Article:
"Well, I think one of the real big questions for evolutionary biology is how do the small scale evolutionary processes, genetics and things like that, function over large spans of time?"
Darin Croft is a professor of anatomy at Case Western Reserve University. He teaches head and neck anatomy to medical students, but, he’s also a world-renowned expert on South American paleontology and paleo-mammals.
"South America’s a really neat place if you’re interested in mammals because for most of the history since dinosaurs went extinct, it was isolated, basically like Australia is today," Croft said. "And it really represents a separate experiment in evolution and that allows us to test a lot of ideas that were developed based on the fossil mammals of other continents."
Croft’s group is trying to determine whether mammals in different places, or times, will evolve to fill ecological niches in the same way, no matter what group they belong to.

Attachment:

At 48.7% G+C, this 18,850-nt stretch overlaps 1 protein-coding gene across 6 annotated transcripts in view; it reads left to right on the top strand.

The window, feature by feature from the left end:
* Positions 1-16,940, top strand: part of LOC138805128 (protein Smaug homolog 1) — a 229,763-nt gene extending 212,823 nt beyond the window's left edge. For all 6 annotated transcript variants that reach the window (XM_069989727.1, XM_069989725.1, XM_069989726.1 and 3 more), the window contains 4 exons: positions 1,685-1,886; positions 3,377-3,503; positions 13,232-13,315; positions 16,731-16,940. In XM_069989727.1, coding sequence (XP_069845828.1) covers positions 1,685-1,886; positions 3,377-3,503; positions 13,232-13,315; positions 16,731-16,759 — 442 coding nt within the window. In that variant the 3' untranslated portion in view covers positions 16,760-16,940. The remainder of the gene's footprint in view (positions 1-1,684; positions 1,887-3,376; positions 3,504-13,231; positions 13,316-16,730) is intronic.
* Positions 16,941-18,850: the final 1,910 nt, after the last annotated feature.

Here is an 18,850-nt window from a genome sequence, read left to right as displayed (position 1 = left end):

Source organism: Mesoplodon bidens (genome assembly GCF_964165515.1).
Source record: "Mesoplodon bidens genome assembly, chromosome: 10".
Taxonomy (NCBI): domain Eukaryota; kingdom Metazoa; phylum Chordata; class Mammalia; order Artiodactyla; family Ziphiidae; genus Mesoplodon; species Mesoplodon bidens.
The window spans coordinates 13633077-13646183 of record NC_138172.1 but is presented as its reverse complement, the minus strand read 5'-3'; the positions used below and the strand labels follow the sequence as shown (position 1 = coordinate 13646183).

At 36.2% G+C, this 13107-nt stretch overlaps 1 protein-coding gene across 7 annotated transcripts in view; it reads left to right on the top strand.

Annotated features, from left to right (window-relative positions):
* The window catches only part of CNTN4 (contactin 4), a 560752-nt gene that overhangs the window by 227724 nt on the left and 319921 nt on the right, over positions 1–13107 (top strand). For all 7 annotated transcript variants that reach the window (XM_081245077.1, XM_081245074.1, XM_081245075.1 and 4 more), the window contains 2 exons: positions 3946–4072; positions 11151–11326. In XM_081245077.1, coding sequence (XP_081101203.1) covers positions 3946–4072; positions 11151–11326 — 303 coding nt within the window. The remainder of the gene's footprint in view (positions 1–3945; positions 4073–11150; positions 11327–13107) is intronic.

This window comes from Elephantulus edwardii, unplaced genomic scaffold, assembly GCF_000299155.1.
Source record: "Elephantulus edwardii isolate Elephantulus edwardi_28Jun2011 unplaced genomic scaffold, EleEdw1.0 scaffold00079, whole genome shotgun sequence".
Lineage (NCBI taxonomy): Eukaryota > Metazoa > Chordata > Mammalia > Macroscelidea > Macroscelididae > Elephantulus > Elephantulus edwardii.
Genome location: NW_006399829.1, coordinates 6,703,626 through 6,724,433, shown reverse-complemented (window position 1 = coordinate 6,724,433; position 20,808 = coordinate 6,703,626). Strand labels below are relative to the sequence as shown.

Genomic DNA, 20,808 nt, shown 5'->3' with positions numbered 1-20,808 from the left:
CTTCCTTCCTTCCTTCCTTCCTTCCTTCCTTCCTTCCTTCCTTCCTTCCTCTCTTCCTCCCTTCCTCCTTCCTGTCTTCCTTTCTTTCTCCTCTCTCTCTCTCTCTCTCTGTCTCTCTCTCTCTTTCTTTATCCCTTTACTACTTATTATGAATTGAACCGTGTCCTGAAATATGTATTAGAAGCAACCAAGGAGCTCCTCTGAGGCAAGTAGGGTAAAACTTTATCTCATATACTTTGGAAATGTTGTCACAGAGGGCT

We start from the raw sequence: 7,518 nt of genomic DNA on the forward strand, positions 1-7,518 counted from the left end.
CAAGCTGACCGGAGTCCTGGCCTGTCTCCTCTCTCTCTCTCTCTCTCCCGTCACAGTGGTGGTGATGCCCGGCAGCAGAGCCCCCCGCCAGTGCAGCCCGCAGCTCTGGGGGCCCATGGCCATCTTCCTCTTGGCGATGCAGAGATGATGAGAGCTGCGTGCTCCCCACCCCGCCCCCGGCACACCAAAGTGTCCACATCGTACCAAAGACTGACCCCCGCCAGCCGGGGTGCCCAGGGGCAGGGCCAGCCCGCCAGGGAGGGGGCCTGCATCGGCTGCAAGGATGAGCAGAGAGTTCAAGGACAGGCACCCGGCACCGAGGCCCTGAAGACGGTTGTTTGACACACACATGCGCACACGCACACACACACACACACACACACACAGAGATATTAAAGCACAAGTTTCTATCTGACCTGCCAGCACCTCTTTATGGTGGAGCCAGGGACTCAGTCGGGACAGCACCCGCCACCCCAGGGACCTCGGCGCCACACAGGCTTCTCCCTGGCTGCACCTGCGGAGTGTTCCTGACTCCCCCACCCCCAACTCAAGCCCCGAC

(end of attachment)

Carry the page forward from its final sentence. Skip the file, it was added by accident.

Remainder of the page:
"There was a different group of marsupials that evolved to fill meat-eating niches in Australia, things like the Tasmanian tiger, or the thylacine," Croft notes. "But there was a huge group that filled that niche for tens of millions of years in South America that is now extinct, and what we’re trying to figure out is, did they evolve to fill all the same niches that cats dogs weasels and bears fill today? And what it looks like is, in fact, they didn’t, and it seems like that may have limited how many species that they were able to evolve into."